Chester Zoo is one of the biggest zoos in the UK — it sits on about 400 acres in Cheshire, England and was founded in 1931 from the private lizard collection of World War I vet George Mottershead.
It seems like a nice place, where typical zoo things like cotton candy and penguin acrobatics happen. Also, they have just bred an extremely rare tarantula, resulting in the birth of 200 more tarantulas! This is the first time this species of tarantula has been successfully bred by scientists, making it one of the biggest achievements in spider-related science since that pizza boy got bit on his high school field trip to the lab.
These lil guys are called Montserrat tarantulas, because they’re native exclusively (as far as we know so far) to the Caribbean island of Montserrat. Their primary predator at home is called the mountain chicken frog, which is a frog and not a chicken. The only reason that "chicken" is in the mountain chicken frog’s name is because some people who have eaten mountain chicken frogs say that they taste like chicken. Other than that, not much is known about these mysterious little spidies, but the Chester Zoo hopes to change that with the help of its freshly grown family.
*WORLD FIRST*— Chester Zoo (@chesterzoo) August 12, 2016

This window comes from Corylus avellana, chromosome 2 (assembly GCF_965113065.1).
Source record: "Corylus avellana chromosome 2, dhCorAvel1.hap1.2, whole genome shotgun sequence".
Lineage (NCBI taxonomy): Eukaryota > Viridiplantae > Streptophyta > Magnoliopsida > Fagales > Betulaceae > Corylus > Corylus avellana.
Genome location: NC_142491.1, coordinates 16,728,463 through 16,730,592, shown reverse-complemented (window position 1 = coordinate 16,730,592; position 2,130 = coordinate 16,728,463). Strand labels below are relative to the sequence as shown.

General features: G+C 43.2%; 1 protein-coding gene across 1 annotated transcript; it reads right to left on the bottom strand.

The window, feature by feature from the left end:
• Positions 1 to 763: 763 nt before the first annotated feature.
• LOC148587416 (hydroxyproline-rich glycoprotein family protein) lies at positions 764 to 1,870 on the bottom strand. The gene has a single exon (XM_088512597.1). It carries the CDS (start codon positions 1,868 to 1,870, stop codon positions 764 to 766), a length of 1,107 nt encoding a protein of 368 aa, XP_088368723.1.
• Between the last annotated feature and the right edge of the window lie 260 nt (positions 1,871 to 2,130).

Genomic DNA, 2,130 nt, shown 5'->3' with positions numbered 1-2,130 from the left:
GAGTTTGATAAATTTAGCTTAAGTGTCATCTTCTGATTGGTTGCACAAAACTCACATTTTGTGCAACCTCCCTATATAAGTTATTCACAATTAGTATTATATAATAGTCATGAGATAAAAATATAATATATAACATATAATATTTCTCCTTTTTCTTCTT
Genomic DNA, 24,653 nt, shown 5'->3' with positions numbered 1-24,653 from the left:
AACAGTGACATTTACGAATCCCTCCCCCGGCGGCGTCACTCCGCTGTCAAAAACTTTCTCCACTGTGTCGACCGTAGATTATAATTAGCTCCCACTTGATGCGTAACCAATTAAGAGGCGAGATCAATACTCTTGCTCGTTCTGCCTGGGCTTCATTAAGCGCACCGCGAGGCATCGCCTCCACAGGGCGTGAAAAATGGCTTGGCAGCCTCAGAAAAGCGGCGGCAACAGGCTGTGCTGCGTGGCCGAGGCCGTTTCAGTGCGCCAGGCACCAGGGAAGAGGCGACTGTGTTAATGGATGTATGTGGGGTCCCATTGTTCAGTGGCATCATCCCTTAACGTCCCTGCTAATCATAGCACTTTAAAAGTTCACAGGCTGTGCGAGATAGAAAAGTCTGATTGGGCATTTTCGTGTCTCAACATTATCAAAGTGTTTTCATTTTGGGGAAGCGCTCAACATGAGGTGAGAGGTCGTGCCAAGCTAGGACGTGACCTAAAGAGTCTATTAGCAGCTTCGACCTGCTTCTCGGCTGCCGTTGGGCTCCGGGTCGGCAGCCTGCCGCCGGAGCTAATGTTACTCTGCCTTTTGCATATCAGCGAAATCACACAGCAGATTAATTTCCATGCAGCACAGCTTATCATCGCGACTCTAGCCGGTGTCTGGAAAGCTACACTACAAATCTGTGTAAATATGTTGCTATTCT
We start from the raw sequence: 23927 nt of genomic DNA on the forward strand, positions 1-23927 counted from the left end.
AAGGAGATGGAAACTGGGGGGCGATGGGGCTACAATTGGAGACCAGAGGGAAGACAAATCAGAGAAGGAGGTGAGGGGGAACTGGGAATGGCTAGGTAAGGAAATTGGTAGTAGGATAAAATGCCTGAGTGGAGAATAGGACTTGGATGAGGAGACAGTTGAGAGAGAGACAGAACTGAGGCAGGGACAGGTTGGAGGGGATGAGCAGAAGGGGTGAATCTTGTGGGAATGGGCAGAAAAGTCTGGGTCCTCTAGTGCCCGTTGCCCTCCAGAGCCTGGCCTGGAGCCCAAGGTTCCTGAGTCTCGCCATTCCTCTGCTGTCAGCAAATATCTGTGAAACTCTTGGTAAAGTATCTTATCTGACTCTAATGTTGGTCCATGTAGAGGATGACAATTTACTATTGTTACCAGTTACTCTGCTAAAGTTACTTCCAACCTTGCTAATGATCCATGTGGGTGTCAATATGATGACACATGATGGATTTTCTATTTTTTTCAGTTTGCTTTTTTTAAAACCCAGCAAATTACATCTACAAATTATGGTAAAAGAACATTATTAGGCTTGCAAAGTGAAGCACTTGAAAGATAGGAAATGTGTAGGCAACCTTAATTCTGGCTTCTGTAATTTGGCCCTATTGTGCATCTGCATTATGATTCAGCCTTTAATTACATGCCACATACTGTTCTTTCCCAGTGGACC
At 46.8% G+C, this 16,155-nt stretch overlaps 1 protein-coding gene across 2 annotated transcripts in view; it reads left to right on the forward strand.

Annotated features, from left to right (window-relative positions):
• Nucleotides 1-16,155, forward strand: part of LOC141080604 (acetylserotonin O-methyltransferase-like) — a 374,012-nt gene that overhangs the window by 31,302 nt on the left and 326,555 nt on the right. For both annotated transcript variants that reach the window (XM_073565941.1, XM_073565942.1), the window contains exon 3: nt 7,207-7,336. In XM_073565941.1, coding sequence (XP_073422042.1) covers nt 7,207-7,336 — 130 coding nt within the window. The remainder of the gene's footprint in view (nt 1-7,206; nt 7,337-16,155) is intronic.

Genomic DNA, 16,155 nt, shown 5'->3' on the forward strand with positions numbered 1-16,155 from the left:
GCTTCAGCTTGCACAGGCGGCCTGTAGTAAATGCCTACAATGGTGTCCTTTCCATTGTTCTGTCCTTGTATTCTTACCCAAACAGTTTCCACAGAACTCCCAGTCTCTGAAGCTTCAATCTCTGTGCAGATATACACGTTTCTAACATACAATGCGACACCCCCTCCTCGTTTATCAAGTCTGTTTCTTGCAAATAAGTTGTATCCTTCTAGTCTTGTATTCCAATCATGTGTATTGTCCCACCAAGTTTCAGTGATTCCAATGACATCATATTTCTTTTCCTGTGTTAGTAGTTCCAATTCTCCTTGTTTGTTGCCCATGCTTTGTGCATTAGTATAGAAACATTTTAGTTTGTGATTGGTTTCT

We've succeeded in the first recorded breeding of the Montserrat tarantula...and there's 200 of them!https://t.co/oREYDhMn90
In a release on the zoo’s website, lower vertebrates and invertebrates curator Dr. Gerardo Garcia wrote, "The data we’ve been able to gather and knowledge we’ve developed over the last three years since the adults first arrived has led us to this first ever successful, recorded breeding and hopefully these tiny tarantulas will uncover more secrets about the behavior, reproduction and life cycle of the species."
During the breeding process, the scientists learned that the biggest problem with breeding Montserrat tarantulas is the differential life span between males and females. The males lived about 2.5 years, where females could live much longer. This made male spiders harder to come by, and the timeframe during which they could be bred extremely short. Garcia also told the BBC that the female spiders would sometimes get confused and think they were supposed to eat the male spiders. (Understandable.)
After a successful breeding, the Chester Zoo team had to wait for months while the spiders hid in their underground burrows. Eventually, 200 spiders crawled out of the ground without warning, which seems pleasant to witness if you’re into that kind of thing!
All the Earth’s creatures are beautiful, I will say diplomatically, and I’m glad these little miracles are alive even though they’ll soon be bigger and scarier.